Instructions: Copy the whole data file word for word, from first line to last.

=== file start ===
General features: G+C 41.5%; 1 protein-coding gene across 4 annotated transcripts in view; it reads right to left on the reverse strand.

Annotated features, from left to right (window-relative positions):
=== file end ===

General features: G+C 41.5%; 1 protein-coding gene across 4 annotated transcripts in view; it reads right to left on the reverse strand.

Annotated features, from left to right (window-relative positions):